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Estate agents

Education & Schooling

You can find out the names of the many schools in the area in UpMyStreet and read reports on the schools by Ofsted (both links open in new window). Whether you are looking for a primary school or a secondary school, you should be able to find one that suits you.


I decided to link to Wikipedia rather than list every school here.



Employment opportunities across the county are wide-ranging, though there is a definite lean towards the leisure, tourism, and hospitality industries, but there are plenty of options for those looking for year-round or long-term employment. Cumbria is also known for supporting self-employment or start-up businesses in a range of areas.


Public transport in the Lake District


The West Coast mainline runs to the east of the Lake District, connecting Oxenholme, Penrith and Carlisle with London and Glasgow. A direct train runs from Manchester to Windermere. Local trains call at Kendal, Staveley and Windermere. There is also a route following the Cumbrian coastline.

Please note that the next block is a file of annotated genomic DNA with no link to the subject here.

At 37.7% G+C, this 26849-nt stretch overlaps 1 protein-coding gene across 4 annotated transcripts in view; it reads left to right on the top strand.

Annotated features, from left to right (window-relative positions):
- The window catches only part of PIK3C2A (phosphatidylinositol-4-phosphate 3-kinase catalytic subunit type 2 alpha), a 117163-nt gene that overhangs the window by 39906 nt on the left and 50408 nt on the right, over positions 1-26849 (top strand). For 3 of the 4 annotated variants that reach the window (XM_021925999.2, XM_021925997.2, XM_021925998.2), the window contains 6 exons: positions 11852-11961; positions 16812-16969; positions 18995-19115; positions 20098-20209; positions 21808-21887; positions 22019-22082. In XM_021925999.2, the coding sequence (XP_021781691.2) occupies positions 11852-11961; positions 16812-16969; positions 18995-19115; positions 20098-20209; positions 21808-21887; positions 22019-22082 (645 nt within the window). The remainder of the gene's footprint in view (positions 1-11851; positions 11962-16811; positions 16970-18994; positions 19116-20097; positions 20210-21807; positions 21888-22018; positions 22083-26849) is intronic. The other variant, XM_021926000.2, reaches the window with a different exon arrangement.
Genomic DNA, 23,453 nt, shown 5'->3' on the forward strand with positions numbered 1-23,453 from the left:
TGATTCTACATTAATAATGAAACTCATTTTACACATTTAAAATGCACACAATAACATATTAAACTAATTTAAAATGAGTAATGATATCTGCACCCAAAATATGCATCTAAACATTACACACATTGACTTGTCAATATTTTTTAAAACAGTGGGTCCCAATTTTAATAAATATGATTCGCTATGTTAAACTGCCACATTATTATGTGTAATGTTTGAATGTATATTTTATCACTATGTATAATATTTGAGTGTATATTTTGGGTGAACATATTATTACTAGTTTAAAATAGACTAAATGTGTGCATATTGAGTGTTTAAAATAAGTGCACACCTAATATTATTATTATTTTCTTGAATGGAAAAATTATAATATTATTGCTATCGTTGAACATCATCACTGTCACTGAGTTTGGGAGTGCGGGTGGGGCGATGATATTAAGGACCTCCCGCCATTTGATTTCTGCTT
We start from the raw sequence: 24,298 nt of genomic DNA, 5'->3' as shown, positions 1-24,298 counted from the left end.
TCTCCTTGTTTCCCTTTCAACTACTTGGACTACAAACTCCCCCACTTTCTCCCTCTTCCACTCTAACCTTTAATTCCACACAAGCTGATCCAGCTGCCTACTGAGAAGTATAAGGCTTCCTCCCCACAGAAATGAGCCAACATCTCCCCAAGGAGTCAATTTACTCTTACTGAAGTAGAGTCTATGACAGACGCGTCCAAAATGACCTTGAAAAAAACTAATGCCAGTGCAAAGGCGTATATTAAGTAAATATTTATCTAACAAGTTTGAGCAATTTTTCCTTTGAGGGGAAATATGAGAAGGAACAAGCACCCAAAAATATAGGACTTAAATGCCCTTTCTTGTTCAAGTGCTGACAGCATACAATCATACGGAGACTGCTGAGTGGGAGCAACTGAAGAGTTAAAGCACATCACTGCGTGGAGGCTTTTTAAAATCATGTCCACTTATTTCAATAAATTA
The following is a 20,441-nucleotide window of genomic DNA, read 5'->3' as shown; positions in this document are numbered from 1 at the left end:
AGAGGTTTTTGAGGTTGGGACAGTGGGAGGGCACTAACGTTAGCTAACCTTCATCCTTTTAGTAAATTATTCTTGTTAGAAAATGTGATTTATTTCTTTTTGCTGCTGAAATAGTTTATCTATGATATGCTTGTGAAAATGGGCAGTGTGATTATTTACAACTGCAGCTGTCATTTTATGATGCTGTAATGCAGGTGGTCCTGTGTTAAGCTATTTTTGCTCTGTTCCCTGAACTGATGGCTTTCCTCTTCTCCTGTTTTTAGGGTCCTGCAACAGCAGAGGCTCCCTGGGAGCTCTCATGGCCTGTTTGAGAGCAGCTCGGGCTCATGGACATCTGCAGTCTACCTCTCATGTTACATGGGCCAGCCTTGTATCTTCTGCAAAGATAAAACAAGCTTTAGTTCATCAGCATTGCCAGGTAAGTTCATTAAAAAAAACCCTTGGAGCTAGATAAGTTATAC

Towns and villages such as Ambleside, Windermere, Coniston and Keswick are linked by bus, with extra services in the summer. Find out more at: GoLakes Travel – buses (opens in new window)

Minibus tours and bus explorer tickets

There are many companies offering you the chance to sit back and watch the scenery. Take a look at our Minibus tours and bus explorer tickets page.

Steamers and launch trips

Taking a cruise is a great way to experience the beautiful Lake District views. Our on the water section has more details.

Public transport – useful links

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Helpful Moving House Links

By car

The average journey time from London and the southeast is about five hours. It takes about one and half from Manchester and two hours from York.

The M6 runs to the east of the Lake District National Park:

  • Take Junction 36 and then A590 for the southern end of the Lake District
  • Take Junction 40 and the A66 or A592 for the northern end of the Lake District